Ann Arbor greenbelt advisory commission meeting (March 9, 2011): Changes to Washtenaw County’s natural areas preservation program (NAPP) now allow the county to buy development rights for farmland – a land preservation strategy also pursued by Ann Arbor’s greenbelt program.
Tom Freeman, deputy director for the county’s parks & recreation department, gave commissioners an update on this new aspect of NAPP, which is funded by a 10-year millage that voters renewed in November 2010. He discussed with commissioners areas of overlap between the two programs, and the potential for future partnerships as NAPP’s farmland protection efforts ramp up.
Prompted by a question from GAC chair Jennifer S. Hall, Freeman also updated commissioners about the county’s plans to apply for a grant from the Michigan Dept. of Natural Resources Trust Fund. The grant would help the county buy a parcel in Ann Arbor Township now owned by a subsidiary of Domino’s Farms. The land, which has water and sewer hookups that make it prime for development, is near three other parcels of already preserved property: the county’s Goodrich Preserve; the University of Michigan’s Horner-McLaughlin Woods; and the city-owned Marshall Nature Area. Freeman explained some complicating factors in the acquisition, including two widely divergent appraisals – for $1.9 million and $3.25 million – and the fact that the land is at the center of ongoing litigation between the township and the landowner.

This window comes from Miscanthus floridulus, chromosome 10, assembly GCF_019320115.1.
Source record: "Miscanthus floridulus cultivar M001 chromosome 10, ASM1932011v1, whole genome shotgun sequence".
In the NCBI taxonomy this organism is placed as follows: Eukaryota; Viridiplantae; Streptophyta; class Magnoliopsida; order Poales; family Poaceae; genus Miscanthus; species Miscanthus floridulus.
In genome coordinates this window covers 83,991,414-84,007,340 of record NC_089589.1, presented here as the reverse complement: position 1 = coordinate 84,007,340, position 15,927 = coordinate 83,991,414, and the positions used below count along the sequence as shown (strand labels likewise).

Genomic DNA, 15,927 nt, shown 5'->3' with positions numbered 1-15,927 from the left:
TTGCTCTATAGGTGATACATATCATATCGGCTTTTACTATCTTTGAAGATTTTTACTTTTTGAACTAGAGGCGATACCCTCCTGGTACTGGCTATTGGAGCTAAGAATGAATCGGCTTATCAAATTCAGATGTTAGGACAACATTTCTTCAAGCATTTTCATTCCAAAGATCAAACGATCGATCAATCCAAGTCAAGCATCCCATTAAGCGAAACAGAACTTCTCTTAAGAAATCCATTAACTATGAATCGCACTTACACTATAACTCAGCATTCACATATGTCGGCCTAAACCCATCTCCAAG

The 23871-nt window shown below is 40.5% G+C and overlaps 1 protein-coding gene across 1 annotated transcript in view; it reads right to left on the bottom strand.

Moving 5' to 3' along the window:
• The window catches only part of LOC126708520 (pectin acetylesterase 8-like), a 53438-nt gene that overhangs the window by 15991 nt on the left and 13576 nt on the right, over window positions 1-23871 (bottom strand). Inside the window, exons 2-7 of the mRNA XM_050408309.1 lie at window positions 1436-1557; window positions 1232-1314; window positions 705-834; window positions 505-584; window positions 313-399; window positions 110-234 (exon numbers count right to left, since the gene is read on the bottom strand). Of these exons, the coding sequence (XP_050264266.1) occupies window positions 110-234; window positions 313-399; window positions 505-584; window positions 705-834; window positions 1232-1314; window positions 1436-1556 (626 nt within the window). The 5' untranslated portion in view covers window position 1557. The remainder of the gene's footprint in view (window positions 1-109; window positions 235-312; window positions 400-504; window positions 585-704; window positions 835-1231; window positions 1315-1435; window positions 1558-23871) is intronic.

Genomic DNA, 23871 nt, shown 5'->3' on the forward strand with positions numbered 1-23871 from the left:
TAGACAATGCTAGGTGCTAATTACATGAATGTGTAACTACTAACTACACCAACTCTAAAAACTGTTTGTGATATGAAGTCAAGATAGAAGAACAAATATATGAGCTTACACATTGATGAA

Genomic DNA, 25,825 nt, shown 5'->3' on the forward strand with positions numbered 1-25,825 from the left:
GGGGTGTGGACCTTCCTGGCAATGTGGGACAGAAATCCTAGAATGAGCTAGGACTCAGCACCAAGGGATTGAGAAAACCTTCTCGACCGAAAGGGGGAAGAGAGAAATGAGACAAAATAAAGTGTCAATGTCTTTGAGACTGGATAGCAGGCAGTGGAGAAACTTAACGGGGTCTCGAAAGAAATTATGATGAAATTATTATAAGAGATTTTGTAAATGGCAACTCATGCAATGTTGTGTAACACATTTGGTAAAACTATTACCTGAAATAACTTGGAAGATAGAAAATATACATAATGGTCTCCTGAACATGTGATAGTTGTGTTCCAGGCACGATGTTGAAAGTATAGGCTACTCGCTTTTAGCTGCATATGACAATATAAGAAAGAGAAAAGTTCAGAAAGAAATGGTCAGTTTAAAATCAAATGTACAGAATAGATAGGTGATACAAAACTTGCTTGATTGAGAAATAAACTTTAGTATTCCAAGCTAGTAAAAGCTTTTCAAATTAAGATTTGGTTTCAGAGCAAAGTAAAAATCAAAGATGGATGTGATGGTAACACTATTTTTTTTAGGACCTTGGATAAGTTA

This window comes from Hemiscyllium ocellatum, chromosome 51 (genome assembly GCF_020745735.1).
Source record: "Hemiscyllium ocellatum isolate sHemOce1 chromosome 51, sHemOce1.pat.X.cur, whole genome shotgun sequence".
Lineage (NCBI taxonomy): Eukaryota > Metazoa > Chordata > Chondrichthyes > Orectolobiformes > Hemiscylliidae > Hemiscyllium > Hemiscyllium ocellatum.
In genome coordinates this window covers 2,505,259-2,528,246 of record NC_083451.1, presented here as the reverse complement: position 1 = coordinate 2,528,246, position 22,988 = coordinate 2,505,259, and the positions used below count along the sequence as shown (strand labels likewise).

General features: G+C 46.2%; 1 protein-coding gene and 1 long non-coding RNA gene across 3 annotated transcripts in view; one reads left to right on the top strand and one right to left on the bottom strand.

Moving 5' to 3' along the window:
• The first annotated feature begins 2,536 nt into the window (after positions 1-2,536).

When Hall floated the idea that the greenbelt commission could send a letter of support for the county’s application, Carsten Hohnke cautioned against it. Hohnke, who serves on both GAC and city council, said the city also plans to apply to the trust fund for two projects. [He didn't identify the projects during the meeting. In a follow-up email to The Chronicle, Colin Smith, the city's parks & recreation manager, reported that the applications would be for a skatepark and upgrades to the Gallup canoe livery and park.]
Hohnke felt the county’s application could dilute the city’s chances for success, though it was pointed out to him that the county and city would be applying to two separate pools of funding – the county plans to ask for a grant available for land acquisitions, while the city’s projects are in the category of project development grants. Ultimately, commissioners voted to recommend that the city council consider sending a letter of support for the county’s application. Councilmembers would need to act at their next regular meeting on March 21 – the deadline to apply is April 1.
Also at GAC’s March 9 meeting, commissioner Tom Bloomer – who owns Bur Oaks Farm in Webster Township – reported on a plan to eliminate state tax credits for farmers. It’s part of a broader budget proposal by Gov. Rick Snyder to cut many of the tax incentives currently offered by the state – the most high profile of which is for the film industry. Eliminating the credits for farming could make it unprofitable to farm in this area, Bloomer said.